HE is man that ranks amongst the most successful drivers in history of Bathurst's Great Race, but Jamie Whincup has certainly had his share of hard luck stories at Mount Panorama as well.
That is why the Red Bull Holden Racing star is hoping he has found a good luck charm for this year's Bathurst 1000 in the form of co-driver Craig Lowndes.
Three of Whincup's four Bathurst triumphs - an effort only six men in the history of the event have bettered - have come sharing a seat with Lowndes.
Before Supercars rules prohibited full-time drivers from pairing up in the endurance rounds, Whincup and Lowndes won three consecutive 1000s between 2006-08.
But with Lowndes having retired from a full-time drive at the end of 2018, he became eligible to unite with Whincup once more.
"He knows exactly what he's doing and hopefully he brings me some luck," Whincup said.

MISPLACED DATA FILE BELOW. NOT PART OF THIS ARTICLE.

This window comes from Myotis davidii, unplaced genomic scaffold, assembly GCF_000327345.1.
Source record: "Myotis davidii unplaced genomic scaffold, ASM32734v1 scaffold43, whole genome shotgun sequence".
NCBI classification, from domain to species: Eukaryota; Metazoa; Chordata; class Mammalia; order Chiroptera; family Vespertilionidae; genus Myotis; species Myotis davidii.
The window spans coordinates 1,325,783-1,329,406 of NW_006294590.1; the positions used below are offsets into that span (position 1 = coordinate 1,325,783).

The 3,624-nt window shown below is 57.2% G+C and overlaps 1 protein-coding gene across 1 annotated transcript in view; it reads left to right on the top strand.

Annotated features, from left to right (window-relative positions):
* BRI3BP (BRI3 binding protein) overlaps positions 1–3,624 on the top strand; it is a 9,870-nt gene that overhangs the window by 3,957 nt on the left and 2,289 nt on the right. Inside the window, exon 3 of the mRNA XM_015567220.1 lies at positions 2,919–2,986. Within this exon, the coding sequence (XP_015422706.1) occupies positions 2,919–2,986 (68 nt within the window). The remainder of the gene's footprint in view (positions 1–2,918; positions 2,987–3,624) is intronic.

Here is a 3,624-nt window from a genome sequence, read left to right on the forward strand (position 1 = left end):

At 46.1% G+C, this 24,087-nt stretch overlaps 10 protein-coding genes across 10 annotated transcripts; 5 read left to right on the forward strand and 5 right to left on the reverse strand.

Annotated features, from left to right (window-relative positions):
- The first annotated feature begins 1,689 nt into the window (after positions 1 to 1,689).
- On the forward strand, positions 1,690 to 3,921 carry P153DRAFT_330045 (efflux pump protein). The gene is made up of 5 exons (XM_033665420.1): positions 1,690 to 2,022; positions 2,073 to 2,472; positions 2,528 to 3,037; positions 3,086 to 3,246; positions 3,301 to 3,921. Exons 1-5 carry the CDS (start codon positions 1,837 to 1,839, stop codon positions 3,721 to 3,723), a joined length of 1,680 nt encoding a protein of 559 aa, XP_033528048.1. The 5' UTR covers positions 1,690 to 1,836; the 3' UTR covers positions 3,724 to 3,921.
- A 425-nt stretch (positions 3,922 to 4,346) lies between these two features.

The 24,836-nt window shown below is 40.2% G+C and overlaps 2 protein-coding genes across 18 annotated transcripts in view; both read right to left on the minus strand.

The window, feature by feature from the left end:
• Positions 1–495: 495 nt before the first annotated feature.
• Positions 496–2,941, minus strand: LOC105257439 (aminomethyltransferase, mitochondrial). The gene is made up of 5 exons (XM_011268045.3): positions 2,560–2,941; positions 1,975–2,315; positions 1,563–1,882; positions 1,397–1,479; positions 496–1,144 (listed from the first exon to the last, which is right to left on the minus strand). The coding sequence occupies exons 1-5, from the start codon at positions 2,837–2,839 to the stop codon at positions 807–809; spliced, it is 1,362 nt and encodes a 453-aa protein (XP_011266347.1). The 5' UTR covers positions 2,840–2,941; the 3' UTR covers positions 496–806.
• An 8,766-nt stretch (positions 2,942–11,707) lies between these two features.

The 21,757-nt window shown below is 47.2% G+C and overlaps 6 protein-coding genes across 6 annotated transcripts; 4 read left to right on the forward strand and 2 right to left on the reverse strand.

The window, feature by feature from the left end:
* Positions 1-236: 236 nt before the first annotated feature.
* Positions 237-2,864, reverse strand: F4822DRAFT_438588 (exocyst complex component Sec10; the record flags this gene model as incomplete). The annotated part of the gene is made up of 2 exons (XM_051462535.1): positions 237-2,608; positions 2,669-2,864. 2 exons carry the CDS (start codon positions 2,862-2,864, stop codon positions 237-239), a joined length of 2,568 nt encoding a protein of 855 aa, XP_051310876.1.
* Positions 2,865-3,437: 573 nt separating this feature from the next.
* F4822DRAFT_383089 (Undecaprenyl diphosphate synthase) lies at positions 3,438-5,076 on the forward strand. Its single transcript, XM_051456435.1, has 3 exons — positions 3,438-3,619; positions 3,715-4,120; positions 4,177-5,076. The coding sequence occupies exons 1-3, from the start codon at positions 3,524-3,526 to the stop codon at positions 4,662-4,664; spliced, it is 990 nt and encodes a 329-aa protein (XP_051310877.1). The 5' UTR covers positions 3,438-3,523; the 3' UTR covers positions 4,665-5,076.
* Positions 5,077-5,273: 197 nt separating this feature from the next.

A bit of luck at Mount Panorama is important for Whincup as he looks to improve on his current fifth-placing in the drivers' championship.
It would also be a change from some of his recent hard luck stories in the Great Race - running out of petrol when leading on the final lap, being black flagged for passing the safety car and a 15-second penalty applied for an incident with 11 laps remaining.
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"Obviously this event, the Bathurst event, is so critical to the championship," he said. "It's one of the top five tracks in the world in my opinion and very grateful to have that here in this country. The event itself, 1000 kays to finish is an achievement but to finish on top is a really, really tough ask.
"Over the years it's just created this unbelievable history where anything that can go wrong generally does go wrong. I feel like I've had a little bit of everything up there over the years.
"Chazzie [Chaz Mostert] cut me off one year at Forrest's Elbow, in his defence I did run out of petrol, the safety car let me through then decided it didn't let me through, I was penalised for two guys crashing into each other behind me, it was my fault," he added with a laugh.
"It's always a story to tell of what goes on at Bathurst."